Gail said...

I wonder if (bio) fathers ever experience some of this sadness. I know that many of them feel left out of the baby club, and that feeling may come from this same place.

I also remember spending hours trying to feed a really crabby baby who needed to feed but couldn't/wouldn't. I may not be able to get out of that if I'm inducing lactation though!

JHM said...

Bio-father here.

I actually got to hold Frieda first. She was whisked across the room, weighed and measured, and daddy got to hold her for a few minutes while mom was being sewn up.

To be honest, after several days of labor and relatively little pushing we were both so exhausted and overwhelmed that perhaps we missed that first wonderful moment of baby in arms.

I guess it's just very natural for the dad to realize that if he wants a relationship there's no built-in biological imperative that provides one. I'm (only a little guiltily) thankful that we occasionally need to supplement Frieda, but mostly I just feel proud that my baby prefers me to strangers, relaxes in my arms, goes to sleep when I put her down, and apes my funny faces.

Lyn said...

JHM-- So lovely to have you reading! We need more dads around here. Your experience at the birth with Freida sounds a bit similar to mine with Leigh. And you're right, us NGPs do need to step in and do the work of building relationships with our kids. I worry that not all of us realize the work it takes ahead of time, or get the space to do it, though.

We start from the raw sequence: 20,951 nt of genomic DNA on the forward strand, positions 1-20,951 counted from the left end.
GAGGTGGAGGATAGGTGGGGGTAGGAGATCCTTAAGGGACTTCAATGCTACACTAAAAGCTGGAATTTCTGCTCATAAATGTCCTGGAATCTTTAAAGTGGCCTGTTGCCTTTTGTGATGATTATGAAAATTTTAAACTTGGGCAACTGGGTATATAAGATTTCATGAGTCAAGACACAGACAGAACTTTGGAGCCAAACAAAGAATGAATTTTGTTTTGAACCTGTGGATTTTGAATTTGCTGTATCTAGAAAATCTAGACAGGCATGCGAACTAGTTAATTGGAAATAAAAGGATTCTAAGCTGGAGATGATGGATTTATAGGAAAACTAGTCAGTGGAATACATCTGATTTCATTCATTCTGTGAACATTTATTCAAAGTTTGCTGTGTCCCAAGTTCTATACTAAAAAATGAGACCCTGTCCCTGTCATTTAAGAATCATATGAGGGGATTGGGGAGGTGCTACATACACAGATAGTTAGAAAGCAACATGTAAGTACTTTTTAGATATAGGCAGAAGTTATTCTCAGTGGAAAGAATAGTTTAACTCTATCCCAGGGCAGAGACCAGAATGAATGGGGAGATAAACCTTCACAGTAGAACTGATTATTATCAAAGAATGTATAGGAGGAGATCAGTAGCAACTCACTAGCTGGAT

JHM said...

It helps when they're super cute...

amy said...

as the non gestational parent this time around my wife requested in her birth plan that the baby be put in my arms immediately following her birth. i didn't communicate any feelings of loss to her about our role change but she wanted to make sure that i felt as involved as possible. and, in fairness, she held our daughter first. i had a c-section so didn't hold our daughter until i got into recovery. interesting dynamics. our baby will be born any day now so i will be sure to blog about the differences in the 2experiences from my perspective.

giggleblue said...

this topic is incredibly fitting given my pending assignment from the midwife and our conversation we had with our doula this past weekend.

we talked about how i saw the birth and besides the whole natural thing, what is most important to me is that TL catch the baby. TL was shocked to hear this, as we hadn't discussed it before the doula brought it up, but it's been something i've been thinking about. ultimately, i would like for her to be the one who catches pepita and for her to announce the sex and subsequently cut said cord. needless to say, she was overjoyed.

i'm hoping that this, although a small thing to many, will start her on a successful road to bonding with the baby. besides, i've got to hold the baby for the past nine months. she deserves some time now!

Lo said...

Catching Jo, and cutting the cord, were some of the highest moments of my life. I also got to spend more of the early time with him because Co wasn't feeling well so I needed to be with him. I didn't (yet?) have the other experience, of course, but the joy and love was amazing.

Susan said...